A memorandum of decision establishes no facts, nor can it take the place of a finding. Since the subordinate facts supporting the conclusions upon which the judgment was based did not appear from the pleadings or judgment and no finding was requested or made, the Supreme Court was unable to consider the plaintiff's claim of error that the facts stated in the judgment did not support it.
Argued March 3, 1959
Decided March 31, 1959
Action for a declaratory judgment determining whether the plaintiff is prohibited by statute from using the title "architect," brought to the Superior Court in New Haven County and tried to the court, Ryan, J.; judgment declaring that the plaintiff may not use the title, and appeal by him. No error.
The appellant filed a motion for reargument which was denied.
Arthur Klein, with whom, on the brief, was Frederic M. Klein, for the appellant (plaintiff).
Raymond J. Cannon, assistant attorney general, with whom, on the brief, was Albert L. Coles, attorney general, for the appellees (defendants)
The plaintiff has appealed from a judgment of the Superior Court denying him the right to use the title "architect." In his complaint seeking a declaratory judgment, he alleged that the defendant members of the architectural examining board had issued to him a certificate which permitted him to continue to engage in the making of plans and specifications or supervising the construction of buildings. This was admitted in the answer, but all other material allegations of the complaint were denied.
The plaintiff did not file a request for a finding by the trial court to properly present the issues upon appeal for determination by this court. A finding is necessary where error is claimed in conclusions as to law and facts which do not appear upon the face of the record. Maltbie, Conn. App. Proc., 126. As no finding was requested, none was made. We are, therefore, limited in our inquiry to such facts as appear upon the record and were put in issue upon the pleadings. Mendrochowicz v. Wolfe, 139 Conn. 506, 509, 95 A.2d 260. The only facts in the record in this case are those which appear from the complaint, the answer and the judgment. A memorandum of decision establishes no facts; Putterman v. Miller, 133 Conn. 70, 73, 48 A.2d 235; nor can it take the place of a finding. Goldblatt v. Ferrigno, 138 Conn. 39, 40, 82 A.2d 152.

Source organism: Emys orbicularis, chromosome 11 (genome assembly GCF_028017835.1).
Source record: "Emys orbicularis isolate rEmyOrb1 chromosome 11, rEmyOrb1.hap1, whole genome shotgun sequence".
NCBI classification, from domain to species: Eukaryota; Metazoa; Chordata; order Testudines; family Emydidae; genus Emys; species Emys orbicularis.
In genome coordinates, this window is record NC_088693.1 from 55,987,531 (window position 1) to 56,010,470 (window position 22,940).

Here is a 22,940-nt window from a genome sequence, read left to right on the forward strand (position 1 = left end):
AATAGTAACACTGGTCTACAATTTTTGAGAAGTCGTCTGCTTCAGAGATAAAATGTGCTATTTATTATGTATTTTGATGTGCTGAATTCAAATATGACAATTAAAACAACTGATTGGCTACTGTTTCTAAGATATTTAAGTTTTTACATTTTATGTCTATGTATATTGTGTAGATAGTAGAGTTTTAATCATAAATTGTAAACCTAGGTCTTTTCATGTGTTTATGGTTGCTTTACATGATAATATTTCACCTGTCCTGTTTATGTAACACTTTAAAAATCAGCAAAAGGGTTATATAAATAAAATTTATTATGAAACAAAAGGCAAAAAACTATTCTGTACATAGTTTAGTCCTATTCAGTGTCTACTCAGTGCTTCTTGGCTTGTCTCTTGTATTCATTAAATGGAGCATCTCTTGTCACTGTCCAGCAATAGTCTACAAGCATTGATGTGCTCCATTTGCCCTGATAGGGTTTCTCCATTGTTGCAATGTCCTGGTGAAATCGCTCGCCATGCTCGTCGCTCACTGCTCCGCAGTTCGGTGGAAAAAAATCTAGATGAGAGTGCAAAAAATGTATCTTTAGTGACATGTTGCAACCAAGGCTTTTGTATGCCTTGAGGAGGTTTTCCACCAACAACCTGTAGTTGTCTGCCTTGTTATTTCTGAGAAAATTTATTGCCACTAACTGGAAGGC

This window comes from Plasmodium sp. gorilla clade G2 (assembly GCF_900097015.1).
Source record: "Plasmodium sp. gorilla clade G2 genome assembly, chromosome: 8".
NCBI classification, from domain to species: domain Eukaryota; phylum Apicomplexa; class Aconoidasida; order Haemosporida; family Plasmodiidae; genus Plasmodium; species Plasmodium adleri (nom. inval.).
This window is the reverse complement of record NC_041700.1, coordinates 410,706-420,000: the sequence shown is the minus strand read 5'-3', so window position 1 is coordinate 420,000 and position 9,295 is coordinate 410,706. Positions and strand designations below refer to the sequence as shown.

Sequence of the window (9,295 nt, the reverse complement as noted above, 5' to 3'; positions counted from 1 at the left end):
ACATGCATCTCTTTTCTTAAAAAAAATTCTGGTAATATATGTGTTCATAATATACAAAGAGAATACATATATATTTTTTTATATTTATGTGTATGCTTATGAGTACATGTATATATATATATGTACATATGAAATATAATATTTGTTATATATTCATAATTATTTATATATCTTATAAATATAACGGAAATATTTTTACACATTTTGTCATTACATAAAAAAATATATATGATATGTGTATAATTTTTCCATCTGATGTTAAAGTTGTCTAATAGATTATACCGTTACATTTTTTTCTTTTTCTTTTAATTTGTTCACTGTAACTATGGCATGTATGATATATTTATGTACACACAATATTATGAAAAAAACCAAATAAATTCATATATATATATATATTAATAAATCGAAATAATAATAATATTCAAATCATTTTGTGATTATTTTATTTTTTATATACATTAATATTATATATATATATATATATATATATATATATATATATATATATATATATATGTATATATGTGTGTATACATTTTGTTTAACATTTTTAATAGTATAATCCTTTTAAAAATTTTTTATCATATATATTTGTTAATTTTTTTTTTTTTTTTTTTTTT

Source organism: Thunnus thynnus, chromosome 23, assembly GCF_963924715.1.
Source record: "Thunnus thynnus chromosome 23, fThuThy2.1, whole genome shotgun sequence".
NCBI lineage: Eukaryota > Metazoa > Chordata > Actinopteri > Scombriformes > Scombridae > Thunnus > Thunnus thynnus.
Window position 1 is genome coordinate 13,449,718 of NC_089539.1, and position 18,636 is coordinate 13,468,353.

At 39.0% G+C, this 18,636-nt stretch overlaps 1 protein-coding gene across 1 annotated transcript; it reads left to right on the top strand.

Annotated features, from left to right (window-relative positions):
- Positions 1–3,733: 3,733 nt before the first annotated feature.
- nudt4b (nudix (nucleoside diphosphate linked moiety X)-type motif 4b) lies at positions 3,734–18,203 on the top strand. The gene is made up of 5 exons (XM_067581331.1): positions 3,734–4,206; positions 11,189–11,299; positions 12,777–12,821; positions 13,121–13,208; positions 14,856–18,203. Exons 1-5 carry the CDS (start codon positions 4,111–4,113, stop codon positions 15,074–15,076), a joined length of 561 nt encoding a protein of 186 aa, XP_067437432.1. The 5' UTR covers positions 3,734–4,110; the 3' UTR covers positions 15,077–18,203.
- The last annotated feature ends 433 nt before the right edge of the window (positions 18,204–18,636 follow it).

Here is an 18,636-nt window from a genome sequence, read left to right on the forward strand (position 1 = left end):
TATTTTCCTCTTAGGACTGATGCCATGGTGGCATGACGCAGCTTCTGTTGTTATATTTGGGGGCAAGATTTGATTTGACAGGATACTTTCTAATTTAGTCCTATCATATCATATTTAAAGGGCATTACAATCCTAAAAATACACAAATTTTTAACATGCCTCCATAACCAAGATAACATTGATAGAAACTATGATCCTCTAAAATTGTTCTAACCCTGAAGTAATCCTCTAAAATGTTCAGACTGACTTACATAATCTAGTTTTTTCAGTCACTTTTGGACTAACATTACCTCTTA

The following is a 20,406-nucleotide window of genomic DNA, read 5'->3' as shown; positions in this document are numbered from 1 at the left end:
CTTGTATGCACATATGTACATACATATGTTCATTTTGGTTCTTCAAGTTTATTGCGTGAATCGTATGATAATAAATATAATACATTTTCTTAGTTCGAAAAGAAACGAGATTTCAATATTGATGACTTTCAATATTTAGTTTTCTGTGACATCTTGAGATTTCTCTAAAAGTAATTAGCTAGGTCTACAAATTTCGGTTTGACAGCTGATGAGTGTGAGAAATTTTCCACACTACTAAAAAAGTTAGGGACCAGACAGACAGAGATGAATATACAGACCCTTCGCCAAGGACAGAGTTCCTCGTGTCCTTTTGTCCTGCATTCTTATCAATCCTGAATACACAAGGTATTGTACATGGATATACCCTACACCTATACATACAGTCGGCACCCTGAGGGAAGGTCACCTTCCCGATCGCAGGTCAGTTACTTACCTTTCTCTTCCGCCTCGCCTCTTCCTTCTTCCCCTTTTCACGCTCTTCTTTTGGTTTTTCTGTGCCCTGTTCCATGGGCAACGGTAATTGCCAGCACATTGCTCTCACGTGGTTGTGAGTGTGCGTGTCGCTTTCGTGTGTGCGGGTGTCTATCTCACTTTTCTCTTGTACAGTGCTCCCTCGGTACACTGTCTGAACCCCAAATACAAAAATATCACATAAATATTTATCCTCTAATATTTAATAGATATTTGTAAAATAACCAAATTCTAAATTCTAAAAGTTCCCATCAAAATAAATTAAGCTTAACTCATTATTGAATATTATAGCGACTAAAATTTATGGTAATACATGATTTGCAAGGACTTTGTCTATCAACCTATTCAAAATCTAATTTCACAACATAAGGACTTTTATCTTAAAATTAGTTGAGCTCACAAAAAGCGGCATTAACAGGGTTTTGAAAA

In his assignment of errors, the plaintiff claims that the facts stated in the judgment do not support it. The only facts stated in the judgment are that the parties appeared and were at issue and that the plaintiff had not qualified under the applicable provision of the statutes (now Rev. 1958, 20-290) to use the title "architect." The judgment recites the court's conclusions that the issues are found for the defendants and that the plaintiff is not entitled to use the title. Without the subordinate facts upon which the court based its conclusions, we are in no position to do other than affirm the judgment.